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Thread: Russian 'shaun'?

  1. #1
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    Russian 'shaun'?

    Just wondering, whats the russian for 'shaun'. Ive been using 'Ivan' thus far; but im not sure if thats correct.

    Also, my dads name is Chris. Does that make my patronymic 'Krisovich'?

  2. #2
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    I think that Крис and Шон have no pairs in Russian. They are just nice Scottish/Irish names.
    Я так думаю.

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    Also, you don't have a patronymic, however sad and left-out that might make you feel. If you ever go to Russia, you'll just be known as "Шон Миддл-Нейм Субмарино." Assume your name was John Andrew Smith, you'd just be: "Джон Андруй Смит" or something like that. Of course, you could always buy fake documents, but I wouldn't advise that -- because as "Goldeneye" reminds us, the penalty for treason in Russia is still death! Mwahahaha.
    Заранее благодарю всех за исправление ошибок в моём русском.

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    Теперь у нас есть Эйтор Клавдиевич и Шон Крисович.
    «И всё, что сейчас происходит внутре — тоже является частью вселенной».

  5. #5
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    Quote Originally Posted by Rtyom
    Теперь у нас есть Эйтор Клавдиевич и Шон Крисович.
    и Степан Давидович...
    Corrupting young minds since May 6, 2004.

  6. #6
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    Apart from the others, your name sounds ear-caressing to every native Russian.
    «И всё, что сейчас происходит внутре — тоже является частью вселенной».

  7. #7
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    Quote Originally Posted by Rtyom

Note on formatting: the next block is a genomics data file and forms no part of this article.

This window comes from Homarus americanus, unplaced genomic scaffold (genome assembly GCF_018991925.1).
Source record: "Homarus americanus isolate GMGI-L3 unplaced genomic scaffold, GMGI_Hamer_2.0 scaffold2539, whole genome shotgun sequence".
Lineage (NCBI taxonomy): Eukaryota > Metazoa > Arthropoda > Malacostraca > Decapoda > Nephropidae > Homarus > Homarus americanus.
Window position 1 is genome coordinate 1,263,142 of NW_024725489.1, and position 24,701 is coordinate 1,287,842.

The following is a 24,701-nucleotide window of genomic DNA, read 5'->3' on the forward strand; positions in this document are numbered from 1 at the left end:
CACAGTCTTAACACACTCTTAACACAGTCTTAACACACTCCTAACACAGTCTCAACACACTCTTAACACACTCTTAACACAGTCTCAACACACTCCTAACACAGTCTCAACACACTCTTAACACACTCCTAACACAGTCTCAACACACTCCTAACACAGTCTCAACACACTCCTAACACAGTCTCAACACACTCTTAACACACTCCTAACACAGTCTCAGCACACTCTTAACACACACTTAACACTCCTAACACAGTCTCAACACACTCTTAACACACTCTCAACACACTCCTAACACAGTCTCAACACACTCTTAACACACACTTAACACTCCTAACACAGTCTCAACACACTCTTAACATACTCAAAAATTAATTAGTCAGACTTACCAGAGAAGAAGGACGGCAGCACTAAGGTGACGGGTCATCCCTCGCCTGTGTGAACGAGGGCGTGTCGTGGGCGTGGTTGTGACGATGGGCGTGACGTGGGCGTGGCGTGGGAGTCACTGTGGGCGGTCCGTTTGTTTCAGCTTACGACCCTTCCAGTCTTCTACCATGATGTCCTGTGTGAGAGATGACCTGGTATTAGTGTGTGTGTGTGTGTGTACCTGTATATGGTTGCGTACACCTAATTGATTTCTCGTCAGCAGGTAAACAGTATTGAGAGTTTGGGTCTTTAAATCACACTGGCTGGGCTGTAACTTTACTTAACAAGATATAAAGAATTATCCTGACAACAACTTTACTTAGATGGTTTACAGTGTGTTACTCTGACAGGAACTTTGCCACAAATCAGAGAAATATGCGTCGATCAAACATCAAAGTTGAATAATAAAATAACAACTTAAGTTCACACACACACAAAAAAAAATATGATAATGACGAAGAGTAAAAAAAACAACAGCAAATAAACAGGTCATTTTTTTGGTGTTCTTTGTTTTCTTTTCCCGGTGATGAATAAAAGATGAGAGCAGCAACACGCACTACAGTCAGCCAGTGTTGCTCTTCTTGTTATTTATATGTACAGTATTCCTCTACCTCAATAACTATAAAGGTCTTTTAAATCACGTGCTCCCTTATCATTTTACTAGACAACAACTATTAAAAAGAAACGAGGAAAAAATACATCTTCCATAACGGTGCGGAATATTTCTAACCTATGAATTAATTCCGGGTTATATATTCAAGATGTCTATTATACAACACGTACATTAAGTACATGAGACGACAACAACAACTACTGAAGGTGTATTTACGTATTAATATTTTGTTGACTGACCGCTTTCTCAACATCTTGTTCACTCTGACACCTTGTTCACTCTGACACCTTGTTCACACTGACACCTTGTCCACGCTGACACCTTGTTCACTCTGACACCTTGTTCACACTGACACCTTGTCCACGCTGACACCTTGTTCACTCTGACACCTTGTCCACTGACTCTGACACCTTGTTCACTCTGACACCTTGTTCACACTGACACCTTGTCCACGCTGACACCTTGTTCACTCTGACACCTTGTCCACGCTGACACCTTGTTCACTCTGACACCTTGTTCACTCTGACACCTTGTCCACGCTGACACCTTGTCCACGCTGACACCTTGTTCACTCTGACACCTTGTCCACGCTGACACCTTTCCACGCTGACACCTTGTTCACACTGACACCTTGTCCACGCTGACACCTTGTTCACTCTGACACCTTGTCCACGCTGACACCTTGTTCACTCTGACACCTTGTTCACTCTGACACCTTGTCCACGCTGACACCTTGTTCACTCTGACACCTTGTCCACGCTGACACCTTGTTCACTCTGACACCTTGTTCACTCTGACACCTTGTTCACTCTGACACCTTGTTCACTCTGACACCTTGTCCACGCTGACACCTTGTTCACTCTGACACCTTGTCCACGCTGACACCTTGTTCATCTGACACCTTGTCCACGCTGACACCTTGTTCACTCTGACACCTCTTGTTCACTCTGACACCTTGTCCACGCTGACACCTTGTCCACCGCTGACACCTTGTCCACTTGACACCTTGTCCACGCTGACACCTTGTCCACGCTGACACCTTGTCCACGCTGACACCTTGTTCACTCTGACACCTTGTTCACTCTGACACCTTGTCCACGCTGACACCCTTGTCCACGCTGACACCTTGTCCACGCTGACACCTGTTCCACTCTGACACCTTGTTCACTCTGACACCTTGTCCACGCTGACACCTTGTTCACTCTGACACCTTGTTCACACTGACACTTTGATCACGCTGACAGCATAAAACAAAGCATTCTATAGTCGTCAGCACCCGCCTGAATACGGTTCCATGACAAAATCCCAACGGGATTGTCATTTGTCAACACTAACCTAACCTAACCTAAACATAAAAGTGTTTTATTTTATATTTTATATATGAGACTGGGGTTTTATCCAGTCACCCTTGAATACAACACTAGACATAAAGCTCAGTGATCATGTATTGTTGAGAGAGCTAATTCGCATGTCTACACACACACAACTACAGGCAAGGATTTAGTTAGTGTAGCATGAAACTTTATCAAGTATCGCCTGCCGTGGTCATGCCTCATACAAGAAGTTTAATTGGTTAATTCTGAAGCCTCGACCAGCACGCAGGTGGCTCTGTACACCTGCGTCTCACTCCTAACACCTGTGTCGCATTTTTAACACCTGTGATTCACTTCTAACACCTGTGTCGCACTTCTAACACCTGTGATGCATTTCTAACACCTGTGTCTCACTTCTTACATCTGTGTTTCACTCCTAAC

Apart from the others, your name sounds ear-caressing to every native Russian.
    Too bad that's not what they put on my visa...

    Стивен Майкль...
    Corrupting young minds since May 6, 2004.

  8. #8
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    They always do some pervertion.
    «И всё, что сейчас происходит внутре — тоже является частью вселенной».

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    Quote Originally Posted by Rtyom
    They always do some pervertion.
    My teacher insisted on calling me Дима, and once the militia stopped me (they were randomly stopping lots of teenagers asking for draft papers), and so he was looking at my passport when my teacher yelled, "Дима, куда пропал!?" Then when I said back, "Щас!", the militia officer thought my passport was a fake and started saying things I didn't understand. My teacher came to bail me out though. (I only found out he thought it was fake later from my teacher explaining).
    Corrupting young minds since May 6, 2004.

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    Dutch comfort! Was there a sensible reason to call you this way?
    «И всё, что сейчас происходит внутре — тоже является частью вселенной».

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    Quote Originally Posted by Rtyom
    Dutch comfort! Was there a sensible reason to call you this way?
    He calls all students by unrelated Russian names. I was called Дима and another in my class was called Дмитрий. One girl's real name was Anastasia and she went by Светлана.
    Corrupting young minds since May 6, 2004.